Joe Konrath, indie author and trailblazer of independent publishing, offers his insight into the new payout structure of Kindle Unlimited. Under KU 1.0, Amazon was rewarding writers for enrolling in KDP Select. Amazon wanted as many titles as possible, to build their Kindle Unlimited catalog. Shorts are easier and faster to write than novels, so Amazon rewarded short stories by paying authors much higher for shorter works, way out of proportion with novels and with the paper short story market, in order to get more titles into KU so it appealed to more subscribers. Under KU 2.0, Amazon is rewarding writers for being good writers. Amazon wants writers to hook readers for longer than 10% of the ebook. Amazon wants …
After 40 days in the Kindle Unlimited program, and after going through my first royalty statement that includes KU pagereads, I have a few observations. First, a little background for the uninitiated: Over a year ago, Amazon launched an ebook subscription service known as Kindle Unlimited. For $9.95 a month, readers could enjoy unlimited access to over a… Source: Kindle Unlimited Scores a Knockout – The Wayfinder – Hugh C. Howey
I read this article from my friend Misha Burnett a few minutes ago and had to pass it along to my readers. Misha breaks down his dislike of the genre system and makes some brilliant points as to why it hurts more than helps. He’s going to be categorizing his fiction as Slipstream from now on, a word I admittedly have never heard in this context until tonight. I think the continued fracturing of genres is leading to a lot of unnecessary confusion. Source: If You Like It Then You Should Have Glued Some Gears On It | mishaburnett
I’d like to take an unusual detour this week to discuss a unique new card game that I discovered several weeks ago. The game is called Cuisine a la Card and is being developed by InMotion Software by way of a Kickstarter campaign. But don’t let the word “Software” fool you! Cuisine a la Card is a competitive and unique deck building card game that you play on a tabletop. If you’ve ever watched and enjoyed a cooking competition show (Iron Chef, Hell’s Kitchen, MasterChef, Chopped, etc), then you owe it to yourself to take a serious look at this game. I’m going to dig a little deeper into the gameplay, show you some of the cards, and talk about …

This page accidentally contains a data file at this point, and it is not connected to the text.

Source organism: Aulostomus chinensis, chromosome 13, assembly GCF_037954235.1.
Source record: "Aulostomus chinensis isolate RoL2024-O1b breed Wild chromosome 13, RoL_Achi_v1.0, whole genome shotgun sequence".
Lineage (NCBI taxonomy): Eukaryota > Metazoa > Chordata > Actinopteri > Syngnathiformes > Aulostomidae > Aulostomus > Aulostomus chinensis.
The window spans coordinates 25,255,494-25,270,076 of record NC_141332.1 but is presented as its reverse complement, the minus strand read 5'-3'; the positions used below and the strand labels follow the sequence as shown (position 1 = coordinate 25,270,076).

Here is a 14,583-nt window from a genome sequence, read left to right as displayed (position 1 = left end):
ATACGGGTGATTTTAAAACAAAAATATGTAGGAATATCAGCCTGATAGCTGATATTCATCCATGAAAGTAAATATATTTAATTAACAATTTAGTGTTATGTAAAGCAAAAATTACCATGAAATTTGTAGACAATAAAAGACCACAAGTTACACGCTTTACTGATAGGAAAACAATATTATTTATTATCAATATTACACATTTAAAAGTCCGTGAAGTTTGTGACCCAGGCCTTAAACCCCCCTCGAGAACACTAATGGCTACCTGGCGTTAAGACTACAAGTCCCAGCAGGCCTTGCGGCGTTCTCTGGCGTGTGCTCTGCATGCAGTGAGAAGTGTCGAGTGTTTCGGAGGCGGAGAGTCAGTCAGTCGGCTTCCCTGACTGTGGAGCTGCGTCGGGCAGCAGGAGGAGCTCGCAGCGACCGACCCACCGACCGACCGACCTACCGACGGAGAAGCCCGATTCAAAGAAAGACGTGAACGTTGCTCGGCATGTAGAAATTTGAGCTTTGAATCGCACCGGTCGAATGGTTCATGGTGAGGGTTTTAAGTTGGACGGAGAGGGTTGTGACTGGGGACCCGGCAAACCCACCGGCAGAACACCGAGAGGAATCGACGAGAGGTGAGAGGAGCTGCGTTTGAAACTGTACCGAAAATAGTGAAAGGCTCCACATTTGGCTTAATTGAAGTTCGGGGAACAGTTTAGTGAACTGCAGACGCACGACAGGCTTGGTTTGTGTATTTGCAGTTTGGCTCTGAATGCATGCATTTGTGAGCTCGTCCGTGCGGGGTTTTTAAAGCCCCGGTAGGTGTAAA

Based on the email I received this morning from Writer’s Digest, it’s that time of year again. No, I’m not talking about Christmas! I’m talking about the time of year to decide whether you’re entering the annual Writer’s Digest Self-Published Book Awards. I want to offer my perspective, since I participated in the 2014 award cycle. Frankly, I was rather disappointed with the result last year, and it wound up being a $100 (USD) experiment I won’t repeat. Full disclosure: I was not a finalist. However, that’s not my concern, and that’s not what’s driving me to share my experience. I assure you, the content of this article would be no different if I’d won the contest. All I want to do …
I hope you don’t mind me taking an uncharacteristic journey into self-indulgence for a moment. This will be short, I promise. The title of the article is probably far more lofty than it deserves. Earlier this evening on Facebook, I spotted the following image: This rustled my jimmies enough to share the image on my page with a bit of a rant. I know many of you will disagree with what I said, and that’s ok! No, really! It’s ok!
If this is the first time you’re putting pen to paper, or finger to keyboard, in an effort to produce a poem, short story, novel, or even some other form of art, know that you’re going to doubt yourself. You’re going to struggle to “get it right”. You’re going to feel like a fish out of water. And you’re going to want to quit. Each of those things is a signpost on the road to success, because each is one of the four common attributes of successful writers.
[UPDATED 05/10/2014] Those of you who have followed me here and on my other media outlets for some time will recall how adamant I’ve been about traditional publishing. Until the end of 2013 I was absolutely convinced I would be querying agents and publishers for an indefinite period of time, collecting rejection slips like they were going out of style. Not anymore. My thoughts on the subject have completely changed, and I’d like to tell you why.
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